Let’s Prove This Atheist Wrong

At HuffPo, Staks Rosch claims, “Let’s face it, religion is dying.” His reason, because religious people lack humility, imagination, and curiosity. I will say that those three traits — particularly the latter two — are characteristics that I strive for in my writing and blogging.

Rosch, of course, caricatures religious believers. And I’ve rarely seen those three characteristics displayed in the work of the New Atheists. Nevertheless, his points are worth considering.

As for imagination, atheists tend to be the ones imagining the vastness of our cosmos while religious believers are trapped within their holy book(s). Lawrence Krauss is imagining nothing, and even that takes more imagination than the limited concept of a personified deity.

And lastly, there is curiosity — This coming from religious believers who punctuate every question with, “God did it.” But don’t take my word for it; let’s look at the so called word of God. Perhaps the good Rabbi can remind us what happened in the story of Babel. Oh right, according to the story, people got curious and wanted to build a tower to Heaven and God knocked it down, scattered the people all over the planet, and scrambled up their language skills so that they couldn’t communicate with each other to try again. Fortunately for us, we have Google Translate now. Oh and we not only built towers high into the sky, but we also sent space shuttles to the moon. No Heaven was found.

via Staks Rosch: What Theism Lacks: Humility, Imagination, and Curiosity.

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  • joe carson

    Hi Tony,

    I attended Wild Goose last Sat/Sunday, I went alone this year because Karen really is not that much into it and I wanted to chat up as many people as I could with my perceptions that Christias priveleged to be religious professionals are too afraid/greedy to “rock boats” in how Christians privileged to have membership status in a recognized secular profession make a buck, most specifically by taking any exception to the lack of any collective and intentional Christian influence, salt and light or otherwise, in any secular profession.

    So here I am, Tony, as over-the-top/delusional as it may sound, an influential member of mankind’s largest and most global profession of engineering as well as the federal civil service, and Christianity really has little to say to me, other than to be kind and witness to my cubicle mates, give generously to my local church, arnd trust God will reward me in heaven for all my “suffering for righteousness’ sake” in my profession and employment in federal civil service.

    I don’t take it personally, the Church just has little to say consistent with its institutional self-interet and the self-interest of Christian religious professionals who comprise those institutions. I’m suprised the new atheists don’t make this point, but there we are.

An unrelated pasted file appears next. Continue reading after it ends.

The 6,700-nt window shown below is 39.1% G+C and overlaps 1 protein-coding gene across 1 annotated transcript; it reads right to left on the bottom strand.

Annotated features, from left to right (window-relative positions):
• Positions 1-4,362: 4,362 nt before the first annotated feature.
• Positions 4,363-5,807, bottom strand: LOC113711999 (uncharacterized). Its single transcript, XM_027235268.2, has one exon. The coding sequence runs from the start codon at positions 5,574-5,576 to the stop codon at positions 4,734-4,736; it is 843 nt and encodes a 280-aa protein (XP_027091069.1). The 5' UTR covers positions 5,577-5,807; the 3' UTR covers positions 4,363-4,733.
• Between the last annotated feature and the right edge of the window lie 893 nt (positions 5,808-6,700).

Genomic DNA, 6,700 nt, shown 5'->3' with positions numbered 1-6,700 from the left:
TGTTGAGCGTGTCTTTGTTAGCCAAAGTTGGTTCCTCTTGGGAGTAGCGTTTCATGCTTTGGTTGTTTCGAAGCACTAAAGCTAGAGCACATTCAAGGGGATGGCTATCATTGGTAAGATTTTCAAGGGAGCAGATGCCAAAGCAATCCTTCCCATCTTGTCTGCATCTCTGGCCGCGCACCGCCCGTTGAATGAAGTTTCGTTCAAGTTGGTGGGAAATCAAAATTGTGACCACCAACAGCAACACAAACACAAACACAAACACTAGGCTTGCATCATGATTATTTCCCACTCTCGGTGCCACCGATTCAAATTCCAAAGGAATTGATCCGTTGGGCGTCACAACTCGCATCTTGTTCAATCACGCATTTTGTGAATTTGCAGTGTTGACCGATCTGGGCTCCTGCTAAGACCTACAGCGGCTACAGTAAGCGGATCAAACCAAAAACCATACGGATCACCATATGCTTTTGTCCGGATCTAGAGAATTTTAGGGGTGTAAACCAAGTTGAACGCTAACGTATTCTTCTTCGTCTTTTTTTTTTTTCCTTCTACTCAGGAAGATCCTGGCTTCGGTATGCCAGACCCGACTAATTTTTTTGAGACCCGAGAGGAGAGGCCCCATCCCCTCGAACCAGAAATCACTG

• ME

      Hey Joe,

      Maybe the institutions as a whole have lost their saltiness but there are a lot of pockets of people out there that haven’t. Hope you don’t get too discouraged!

  • “And I’ve rarely seen those three characteristics displayed in the work of the New Atheists.” Then you are not reading enough, or with an extreme bias. By definition, atheism IS curiosity, it says, ‘I don’t know, let’s look discover it together’. “Imagination” is more difficult to measure and define, but I see that also and Rosch explains it pretty well. “Humility also is part of the definition of atheism, we say, ‘Nothing can be proven 100%. We rely on a system that relies on premises that have been proven to work. If evidence arrives that demonstrates those premises are incorrect, we will humbly admit our error’.

    • Evelyn

      Atheists say they are 100% sure that there is no god. That is the definition of atheism. Agnostics say that they don’t know if there is a god. That is humility.

      “We rely on a system that relies on premises that have been proven to work. If evidence arrives that demonstrates those premises are incorrect, we will humbly admit our error.”

      How about the premise that all Christians interpret the bible literally which is what Rosch is banking on. There are Jews and Christians who don’t interpret the bible literally including Yoffie whose views are expressed in the article that Rosch is attacking.

      I think that Rosch proves that he has no humility, imagination, or curiosity when he addresses Yoffie’s argument with an attack on, basically, religious fundamentalism. Since Yoffie does not express fundamentalist viewpoints in his blog, Rosch is off the mark. The ideology of the new atheists is generally expressed by negating fundamentalism without expressing a positive ideology.

      This is not to say that atheists don’t have a positive ideology because if they didn’t many of them would be in jail (without something to believe in, people generally turn criminal). Take Richard Dawkins, for example. He spends most of his time negating fundamentalism and pointing out the problems with it. On the other hand, his TED talk reflects his positive ideology which is basically a worship of the power of science. That’s fine for him because he has been a practicing scientist for much of his life and a tenured professor which makes investigation of his faith possible for him. For those atheists who aren’t practicing scientists, you just have to believe what his tells you about his own infallibility. How is this any different from obeying a religious hierarchy? It really isn’t any different at all because you have to give over your personal authority. It’s like scientists are the new priests with their handle on the core of knowledge and you are just supposed to tithe to them so they can keep doing what they are doing without understanding the details of how they work.

      • thread_of_fire